that's an interesting question and is related to the conceptual problem I'm having right now(see my post "Conceptual thermodynamics question" posted the same day as yours)
It seems that for irreversible processes the inequality must hold strickly but I yust can't find a correct demostration in the context of macroscopic thermodynamics
Obs: in my previous post I said "which are suposed to be constant" and this is not correct because in such case dT=dP=0, the only restriction is that the process be reversible in which case as you already correctly noted dG=0 also, what you missed is that when the transformation is not reversible you can not use your equation as you stated it

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facenian said:
There is an error in your statement "and hence works for all transformations", it does not work for all transformations it only works for reversible transformations.

DrDu said:
holds only true if ##dU=TdS-pdV##. In that case, G cannot change at constant T and P, indeed.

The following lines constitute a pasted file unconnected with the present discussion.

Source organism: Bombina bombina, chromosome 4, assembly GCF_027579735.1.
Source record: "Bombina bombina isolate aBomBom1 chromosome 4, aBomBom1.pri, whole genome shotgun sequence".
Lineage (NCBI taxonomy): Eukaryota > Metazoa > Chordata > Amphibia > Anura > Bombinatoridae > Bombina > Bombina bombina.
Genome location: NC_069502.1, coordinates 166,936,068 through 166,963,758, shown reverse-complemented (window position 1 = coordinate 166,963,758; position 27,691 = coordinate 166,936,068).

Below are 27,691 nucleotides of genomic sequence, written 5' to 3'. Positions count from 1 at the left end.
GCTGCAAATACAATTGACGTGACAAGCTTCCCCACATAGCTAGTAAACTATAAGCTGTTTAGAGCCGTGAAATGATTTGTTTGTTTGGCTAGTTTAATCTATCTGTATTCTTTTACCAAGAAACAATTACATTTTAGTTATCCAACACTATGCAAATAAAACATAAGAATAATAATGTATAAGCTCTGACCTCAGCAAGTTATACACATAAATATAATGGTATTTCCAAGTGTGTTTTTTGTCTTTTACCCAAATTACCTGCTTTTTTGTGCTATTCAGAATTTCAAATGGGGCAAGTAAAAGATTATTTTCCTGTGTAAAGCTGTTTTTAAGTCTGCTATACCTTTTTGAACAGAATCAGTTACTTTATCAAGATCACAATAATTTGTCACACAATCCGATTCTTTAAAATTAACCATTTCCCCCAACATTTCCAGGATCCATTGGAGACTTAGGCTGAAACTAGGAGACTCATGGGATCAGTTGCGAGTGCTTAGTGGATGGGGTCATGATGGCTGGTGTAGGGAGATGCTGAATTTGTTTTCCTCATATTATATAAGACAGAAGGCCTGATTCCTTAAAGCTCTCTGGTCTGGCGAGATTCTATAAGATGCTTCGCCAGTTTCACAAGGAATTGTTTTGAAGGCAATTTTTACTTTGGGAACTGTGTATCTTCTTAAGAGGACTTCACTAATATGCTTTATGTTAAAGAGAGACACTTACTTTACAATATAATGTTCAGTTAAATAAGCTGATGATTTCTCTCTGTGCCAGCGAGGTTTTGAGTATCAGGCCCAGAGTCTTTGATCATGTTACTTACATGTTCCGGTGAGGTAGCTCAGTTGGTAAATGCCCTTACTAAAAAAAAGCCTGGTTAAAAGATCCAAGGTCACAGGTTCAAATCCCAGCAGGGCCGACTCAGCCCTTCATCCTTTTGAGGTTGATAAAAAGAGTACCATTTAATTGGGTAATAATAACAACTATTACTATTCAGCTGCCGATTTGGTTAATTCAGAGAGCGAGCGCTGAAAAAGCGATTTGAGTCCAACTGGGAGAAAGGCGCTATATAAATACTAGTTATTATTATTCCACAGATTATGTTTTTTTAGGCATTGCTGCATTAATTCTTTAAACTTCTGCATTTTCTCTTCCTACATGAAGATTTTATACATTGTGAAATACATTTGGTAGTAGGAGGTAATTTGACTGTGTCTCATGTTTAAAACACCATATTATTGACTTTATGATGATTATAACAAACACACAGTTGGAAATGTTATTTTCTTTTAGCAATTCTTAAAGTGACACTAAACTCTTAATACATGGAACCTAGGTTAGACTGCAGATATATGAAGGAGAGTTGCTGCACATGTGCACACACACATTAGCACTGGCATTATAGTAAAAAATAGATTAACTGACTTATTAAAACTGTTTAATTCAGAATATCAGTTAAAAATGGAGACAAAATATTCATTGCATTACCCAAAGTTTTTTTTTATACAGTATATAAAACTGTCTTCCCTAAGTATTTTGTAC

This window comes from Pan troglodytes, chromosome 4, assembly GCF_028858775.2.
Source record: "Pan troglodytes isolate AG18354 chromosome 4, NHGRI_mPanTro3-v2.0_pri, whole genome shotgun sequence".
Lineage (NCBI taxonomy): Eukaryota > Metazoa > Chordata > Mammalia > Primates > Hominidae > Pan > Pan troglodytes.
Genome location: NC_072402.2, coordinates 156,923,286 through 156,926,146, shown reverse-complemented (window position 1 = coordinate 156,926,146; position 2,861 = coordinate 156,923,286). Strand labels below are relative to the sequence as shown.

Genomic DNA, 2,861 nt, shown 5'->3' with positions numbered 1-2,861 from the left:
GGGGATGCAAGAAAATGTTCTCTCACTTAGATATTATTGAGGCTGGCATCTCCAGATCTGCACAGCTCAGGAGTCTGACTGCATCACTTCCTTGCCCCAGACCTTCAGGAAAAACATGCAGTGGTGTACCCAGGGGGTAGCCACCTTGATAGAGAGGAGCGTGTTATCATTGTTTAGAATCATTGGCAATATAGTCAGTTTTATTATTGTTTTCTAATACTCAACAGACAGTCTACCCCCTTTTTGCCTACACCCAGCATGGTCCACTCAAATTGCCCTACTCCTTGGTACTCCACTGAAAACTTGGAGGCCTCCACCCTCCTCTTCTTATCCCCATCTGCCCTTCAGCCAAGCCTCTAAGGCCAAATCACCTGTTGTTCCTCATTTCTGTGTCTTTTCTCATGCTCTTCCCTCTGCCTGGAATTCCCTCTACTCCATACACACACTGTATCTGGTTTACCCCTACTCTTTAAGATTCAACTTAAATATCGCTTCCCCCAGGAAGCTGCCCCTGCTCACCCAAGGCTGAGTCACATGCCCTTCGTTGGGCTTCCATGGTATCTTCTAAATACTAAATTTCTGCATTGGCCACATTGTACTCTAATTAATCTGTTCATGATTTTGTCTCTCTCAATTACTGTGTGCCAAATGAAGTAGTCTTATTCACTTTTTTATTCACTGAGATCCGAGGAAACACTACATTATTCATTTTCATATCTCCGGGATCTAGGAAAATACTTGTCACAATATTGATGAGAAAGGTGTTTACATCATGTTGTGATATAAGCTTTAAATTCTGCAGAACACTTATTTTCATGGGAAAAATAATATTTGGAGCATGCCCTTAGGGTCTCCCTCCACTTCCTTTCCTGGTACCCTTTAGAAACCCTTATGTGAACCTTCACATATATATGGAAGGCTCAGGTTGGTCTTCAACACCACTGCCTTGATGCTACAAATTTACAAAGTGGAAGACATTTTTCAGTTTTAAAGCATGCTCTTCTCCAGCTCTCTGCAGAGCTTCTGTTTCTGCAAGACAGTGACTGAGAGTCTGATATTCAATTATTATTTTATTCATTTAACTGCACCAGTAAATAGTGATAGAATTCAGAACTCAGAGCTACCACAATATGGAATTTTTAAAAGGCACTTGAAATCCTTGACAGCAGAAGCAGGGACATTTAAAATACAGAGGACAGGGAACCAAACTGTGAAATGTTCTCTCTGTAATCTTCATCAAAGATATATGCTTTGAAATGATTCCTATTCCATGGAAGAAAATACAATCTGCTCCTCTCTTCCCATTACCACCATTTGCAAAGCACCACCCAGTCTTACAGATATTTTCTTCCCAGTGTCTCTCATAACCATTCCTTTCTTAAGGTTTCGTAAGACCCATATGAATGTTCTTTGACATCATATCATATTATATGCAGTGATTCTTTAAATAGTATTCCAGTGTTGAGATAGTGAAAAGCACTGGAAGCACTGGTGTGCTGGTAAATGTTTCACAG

studiot said:
So for a change at constant temperature along a reversible path

dU = TdS + dwrev (Gibbs equation)

Thanks for the replies. Yes Studiot that did help, as long as I can understand one thing. My problem might be stemming from this;

http://img687.imageshack.us/img687/4766/77567803.png

Is the statement at the bottom wrong then? It says since it only involves state variables, that equation must be for all changes. That has actually made sense to me. If a system is taken through an infinitesimal irreversible change from an equilibrium state A of energy, entropy, volume $(E_1 ,S_1, V_1)$ to an equilirium state B of $(E_2, S_2, V_2)$ then the energy change;

$dE = dQ^{irrev} + dW^{irrev}$

However, energy is a state variable and we can construct a reversible process from the same initial state to the same final state and the energy, entropy and volume change will be the same;

$dE = dQ^{rev} + dW^{rev}$

$dE = TdS -PdV$